(Via Fukuburger)
(Via Fukuburger)

Colin Fukunaga has cooked for millionaires and CEOs. He’s met celebrities and done catering inside mansions.

Sunday, though, will mark one of the highlights of his culinary career. That’s when Fukunaga and his pals will drive a rented food truck into the players lot at the Oakland Coliseum, and prepare 300 burgers for the Washington Redskins.

“Basically it’s a boyhood dream come true,” Fukunaga told me recently. “Everybody knows the NFL. I was telling my [employees], this is like the pinnacle. Besides the White House, this is the most talked about company you will ever do. This is a huge opportunity for a freaking food truck.”

This is a wacky story, so you’ll have to stick with me for a while. Fukunaga, 42, is a Fairfax County native, a former starting fullback at Robinson High who grew up a Redskins fan. He’s been in the restaurant business for 22 years, and launched his Las Vegas “Fukuburger” food truck in 2010, mixing West Coast burger sensibilities with Japanese flavors.

(Via Fukuburger) (Via Fukuburger)

A close friend of his played high school football with Redskins guard Chris Chester, whom Fukunaga met several times and became friends with. Chester, unbeknownst to me, is something of a foodie, and became a big fan of Fukunaga’s product; he and ex-teammate Marshall Yanda “ate about 10 burgers apiece” the first time they visited Fukunaga’s truck.

“When can we do that Fuku party for the Redskins O-line?” Fukunaga asked Chester over Twitter last winter.

“My fellow Hogs would dominate some Fukuburgers with a great deal of pleasure,” Chester responded. “We gotta make it happen.”

After serving as a celebrity judge at a food truck competition in Vegas, Chester told Fukunaga that he’d love for the chef to feed the Redskins at some point.

“Yeah, whatever. I don’t know how that’s going to happen,” Fukunaga remembered thinking. “I grew up in D.C., but I don’t see how I would get my food truck there.”

So Chester suggested he serve the team after a West Coast road game. They looked at the schedule, and Chester suggested this Sunday’s Raiders game. Even that seemed sort of far-fetched.

Then Fukunaga got a phone call from Redskins Director of Football Operations Paul Kelly.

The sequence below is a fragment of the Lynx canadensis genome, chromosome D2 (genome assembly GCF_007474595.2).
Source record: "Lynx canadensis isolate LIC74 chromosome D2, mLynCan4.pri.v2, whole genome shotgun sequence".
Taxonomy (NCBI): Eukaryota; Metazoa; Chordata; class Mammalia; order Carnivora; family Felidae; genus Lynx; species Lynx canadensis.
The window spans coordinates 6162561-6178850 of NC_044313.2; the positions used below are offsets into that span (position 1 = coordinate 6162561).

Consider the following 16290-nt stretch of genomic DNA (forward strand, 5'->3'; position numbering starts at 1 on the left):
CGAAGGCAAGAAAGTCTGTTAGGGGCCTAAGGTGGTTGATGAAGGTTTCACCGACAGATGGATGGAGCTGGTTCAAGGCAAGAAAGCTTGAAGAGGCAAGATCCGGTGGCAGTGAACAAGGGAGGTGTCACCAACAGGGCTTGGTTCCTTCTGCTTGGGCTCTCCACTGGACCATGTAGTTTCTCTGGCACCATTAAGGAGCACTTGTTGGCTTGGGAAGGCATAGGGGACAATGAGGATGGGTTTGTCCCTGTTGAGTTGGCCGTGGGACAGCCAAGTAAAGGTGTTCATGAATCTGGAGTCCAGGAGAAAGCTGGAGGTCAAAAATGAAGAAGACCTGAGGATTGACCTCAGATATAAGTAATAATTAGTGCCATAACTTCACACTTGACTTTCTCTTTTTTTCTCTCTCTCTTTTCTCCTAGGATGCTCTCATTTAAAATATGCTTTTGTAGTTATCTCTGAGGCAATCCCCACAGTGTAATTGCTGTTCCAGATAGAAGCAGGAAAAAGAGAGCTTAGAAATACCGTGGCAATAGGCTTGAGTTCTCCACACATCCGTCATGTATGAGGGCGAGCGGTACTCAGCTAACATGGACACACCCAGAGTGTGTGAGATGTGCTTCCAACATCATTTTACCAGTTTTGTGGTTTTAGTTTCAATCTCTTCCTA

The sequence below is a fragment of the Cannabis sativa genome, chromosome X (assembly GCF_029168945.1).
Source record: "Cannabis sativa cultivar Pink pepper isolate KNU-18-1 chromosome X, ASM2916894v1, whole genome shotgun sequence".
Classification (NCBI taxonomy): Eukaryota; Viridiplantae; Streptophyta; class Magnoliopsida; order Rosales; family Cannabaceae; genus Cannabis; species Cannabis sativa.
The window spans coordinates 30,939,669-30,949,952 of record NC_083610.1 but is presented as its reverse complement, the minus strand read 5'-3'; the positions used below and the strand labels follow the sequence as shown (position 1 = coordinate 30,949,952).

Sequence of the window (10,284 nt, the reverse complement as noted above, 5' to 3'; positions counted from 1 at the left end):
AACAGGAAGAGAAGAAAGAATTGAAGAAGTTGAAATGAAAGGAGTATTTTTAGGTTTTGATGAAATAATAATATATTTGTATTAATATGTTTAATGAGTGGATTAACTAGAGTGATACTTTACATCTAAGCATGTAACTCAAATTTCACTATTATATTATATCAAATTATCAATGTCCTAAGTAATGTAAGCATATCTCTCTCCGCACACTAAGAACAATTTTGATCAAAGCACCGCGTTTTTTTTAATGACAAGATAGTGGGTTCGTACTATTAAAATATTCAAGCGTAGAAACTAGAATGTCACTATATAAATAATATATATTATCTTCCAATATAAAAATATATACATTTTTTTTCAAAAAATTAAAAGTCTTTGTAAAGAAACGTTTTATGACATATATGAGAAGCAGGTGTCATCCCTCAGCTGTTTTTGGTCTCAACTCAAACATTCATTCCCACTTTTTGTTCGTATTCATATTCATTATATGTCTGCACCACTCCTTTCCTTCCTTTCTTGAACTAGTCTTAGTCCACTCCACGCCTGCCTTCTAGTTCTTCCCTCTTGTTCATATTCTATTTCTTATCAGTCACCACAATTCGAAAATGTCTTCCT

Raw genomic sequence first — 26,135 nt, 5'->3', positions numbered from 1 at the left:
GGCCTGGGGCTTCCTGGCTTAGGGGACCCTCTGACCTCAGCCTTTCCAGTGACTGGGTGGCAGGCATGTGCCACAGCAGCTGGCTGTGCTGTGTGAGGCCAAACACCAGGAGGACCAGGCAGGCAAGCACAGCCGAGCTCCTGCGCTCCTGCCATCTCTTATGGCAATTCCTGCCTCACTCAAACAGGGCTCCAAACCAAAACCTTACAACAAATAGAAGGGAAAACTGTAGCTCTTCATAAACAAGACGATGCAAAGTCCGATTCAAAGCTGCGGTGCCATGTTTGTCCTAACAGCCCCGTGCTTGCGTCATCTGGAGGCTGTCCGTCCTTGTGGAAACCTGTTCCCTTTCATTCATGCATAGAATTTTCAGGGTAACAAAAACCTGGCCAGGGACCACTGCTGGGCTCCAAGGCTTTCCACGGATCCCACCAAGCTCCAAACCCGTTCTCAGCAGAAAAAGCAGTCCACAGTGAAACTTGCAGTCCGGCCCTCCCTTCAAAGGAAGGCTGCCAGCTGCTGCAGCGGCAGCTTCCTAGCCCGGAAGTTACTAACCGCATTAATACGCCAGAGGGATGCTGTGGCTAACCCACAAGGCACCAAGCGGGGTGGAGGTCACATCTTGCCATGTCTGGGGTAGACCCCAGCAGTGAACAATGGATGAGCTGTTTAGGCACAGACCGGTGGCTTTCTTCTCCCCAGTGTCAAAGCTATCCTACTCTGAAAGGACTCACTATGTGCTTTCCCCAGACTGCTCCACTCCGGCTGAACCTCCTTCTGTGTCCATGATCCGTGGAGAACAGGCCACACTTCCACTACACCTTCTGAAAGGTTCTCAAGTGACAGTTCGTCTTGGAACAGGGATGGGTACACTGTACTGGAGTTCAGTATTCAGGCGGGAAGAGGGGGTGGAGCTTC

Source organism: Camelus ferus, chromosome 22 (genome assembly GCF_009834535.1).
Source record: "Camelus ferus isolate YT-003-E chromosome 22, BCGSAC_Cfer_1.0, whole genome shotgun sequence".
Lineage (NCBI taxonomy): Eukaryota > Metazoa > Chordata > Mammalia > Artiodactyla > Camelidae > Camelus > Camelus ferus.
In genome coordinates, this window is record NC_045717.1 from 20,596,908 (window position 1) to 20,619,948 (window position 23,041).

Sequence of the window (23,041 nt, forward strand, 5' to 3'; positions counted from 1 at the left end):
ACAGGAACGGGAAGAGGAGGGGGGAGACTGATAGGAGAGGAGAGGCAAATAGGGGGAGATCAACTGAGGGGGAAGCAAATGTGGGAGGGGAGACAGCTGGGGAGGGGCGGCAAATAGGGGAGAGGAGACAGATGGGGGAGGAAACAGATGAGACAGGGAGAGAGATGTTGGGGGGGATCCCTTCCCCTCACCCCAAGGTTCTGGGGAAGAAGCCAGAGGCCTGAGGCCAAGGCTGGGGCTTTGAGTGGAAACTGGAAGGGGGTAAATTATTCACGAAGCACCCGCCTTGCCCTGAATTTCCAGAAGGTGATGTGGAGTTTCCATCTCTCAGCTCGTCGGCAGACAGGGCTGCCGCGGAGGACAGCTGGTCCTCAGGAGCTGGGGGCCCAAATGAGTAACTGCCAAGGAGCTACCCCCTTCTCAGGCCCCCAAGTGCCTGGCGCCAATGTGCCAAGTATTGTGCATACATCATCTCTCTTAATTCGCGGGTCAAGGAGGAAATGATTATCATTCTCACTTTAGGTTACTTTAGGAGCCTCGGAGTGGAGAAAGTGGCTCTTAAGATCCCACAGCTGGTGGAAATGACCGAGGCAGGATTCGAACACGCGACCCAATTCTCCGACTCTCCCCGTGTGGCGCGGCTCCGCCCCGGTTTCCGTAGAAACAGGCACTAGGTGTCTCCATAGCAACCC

Next thing Fukunaga knew, he was sourcing a food truck in the Bay Area that he could use in the Oakland Coliseum parking lot. (The food truck, whose owners he’s never met, have a clientele consisting largely of Raiders fans; they made Fukunaga promise not to reveal his truck’s every-day identity.) Chester would pay for the transportation costs for Fukunaga and three colleagues; they’ll fly in on Saturday, pick up their temporary food truck, and head to his friend’s seafood warehouse in San Francisco’s Pier 39 to do the prep work.

Kelly warned Fukunaga that he would only have an hour to feed 100 people after the game, and that it was doubtful anyone would have time for more than one burger. Remembering the damage Chester and Yanda did, Fukunaga decided to prepare for 300.

“They were pounding our food,” he recalled. “I literally thought I was gonna run out of food, just between those two guys.”

Fukunaga picked out three menu items: the No. 1 (an original Fuku burger with the Japanese cuisine-inspired Fuku sauce), the No. 2 (a Fuku patty with a fried egg and crispy onion strings on top), and the No. 6 (a hand-breaded, Panko-crusted Japanese chicken sandwich with Wasabi mayo). (To see the rest of the menu, go to Fukuburger.com.)

As for the timing, fret not.

“We did 200 people in 45 minutes last week,” he said. “That’s not an issue. It’s a huge opportunity for us, but we’re gonna bang this out.”

Fukunaga hopes to make it inside the stadium to watch the first half of the game. But for him, the bright lights come on after the television cameras have turned off, after the players have showered and the the reporters have cleared out of the locker room.

“The pressure’s on us then,” he said. “Chris is taking a chance on us; now we need to make him look good. He’s putting his trust in us to feed the team. I take food super seriously; this is a huge responsibility and honor for somebody to trust me to make something with my hands, and to put it in their body.”

(Via Fukuburger)
(Via Fukuburger)